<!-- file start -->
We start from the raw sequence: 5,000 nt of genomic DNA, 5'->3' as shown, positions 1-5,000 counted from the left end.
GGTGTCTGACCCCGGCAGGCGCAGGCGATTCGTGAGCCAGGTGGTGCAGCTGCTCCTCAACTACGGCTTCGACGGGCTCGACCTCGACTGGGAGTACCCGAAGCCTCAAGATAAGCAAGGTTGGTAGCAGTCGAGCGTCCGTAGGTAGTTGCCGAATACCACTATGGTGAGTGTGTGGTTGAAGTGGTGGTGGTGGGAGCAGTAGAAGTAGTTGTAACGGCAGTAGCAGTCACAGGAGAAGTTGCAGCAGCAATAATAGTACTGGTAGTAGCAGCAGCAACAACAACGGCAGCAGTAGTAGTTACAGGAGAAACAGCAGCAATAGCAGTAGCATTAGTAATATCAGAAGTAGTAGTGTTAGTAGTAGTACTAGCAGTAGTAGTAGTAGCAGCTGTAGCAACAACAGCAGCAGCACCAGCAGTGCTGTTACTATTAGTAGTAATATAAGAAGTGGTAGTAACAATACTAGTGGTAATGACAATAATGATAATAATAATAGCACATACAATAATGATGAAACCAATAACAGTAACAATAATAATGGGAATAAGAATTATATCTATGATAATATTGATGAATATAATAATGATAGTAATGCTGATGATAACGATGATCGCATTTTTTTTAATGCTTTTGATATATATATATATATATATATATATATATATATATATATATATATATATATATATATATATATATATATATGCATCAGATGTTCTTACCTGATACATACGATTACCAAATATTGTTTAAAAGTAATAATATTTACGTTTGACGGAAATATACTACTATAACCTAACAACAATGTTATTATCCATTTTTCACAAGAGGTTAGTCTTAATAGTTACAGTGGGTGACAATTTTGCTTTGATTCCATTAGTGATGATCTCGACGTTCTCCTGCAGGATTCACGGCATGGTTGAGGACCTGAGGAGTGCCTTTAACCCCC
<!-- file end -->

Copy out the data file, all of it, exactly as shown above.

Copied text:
We start from the raw sequence: 5,000 nt of genomic DNA, 5'->3' as shown, positions 1-5,000 counted from the left end.
GGTGTCTGACCCCGGCAGGCGCAGGCGATTCGTGAGCCAGGTGGTGCAGCTGCTCCTCAACTACGGCTTCGACGGGCTCGACCTCGACTGGGAGTACCCGAAGCCTCAAGATAAGCAAGGTTGGTAGCAGTCGAGCGTCCGTAGGTAGTTGCCGAATACCACTATGGTGAGTGTGTGGTTGAAGTGGTGGTGGTGGGAGCAGTAGAAGTAGTTGTAACGGCAGTAGCAGTCACAGGAGAAGTTGCAGCAGCAATAATAGTACTGGTAGTAGCAGCAGCAACAACAACGGCAGCAGTAGTAGTTACAGGAGAAACAGCAGCAATAGCAGTAGCATTAGTAATATCAGAAGTAGTAGTGTTAGTAGTAGTACTAGCAGTAGTAGTAGTAGCAGCTGTAGCAACAACAGCAGCAGCACCAGCAGTGCTGTTACTATTAGTAGTAATATAAGAAGTGGTAGTAACAATACTAGTGGTAATGACAATAATGATAATAATAATAGCACATACAATAATGATGAAACCAATAACAGTAACAATAATAATGGGAATAAGAATTATATCTATGATAATATTGATGAATATAATAATGATAGTAATGCTGATGATAACGATGATCGCATTTTTTTTAATGCTTTTGATATATATATATATATATATATATATATATATATATATATATATATATATATATATATATATATATATATATGCATCAGATGTTCTTACCTGATACATACGATTACCAAATATTGTTTAAAAGTAATAATATTTACGTTTGACGGAAATATACTACTATAACCTAACAACAATGTTATTATCCATTTTTCACAAGAGGTTAGTCTTAATAGTTACAGTGGGTGACAATTTTGCTTTGATTCCATTAGTGATGATCTCGACGTTCTCCTGCAGGATTCACGGCATGGTTGAGGACCTGAGGAGTGCCTTTAACCCCC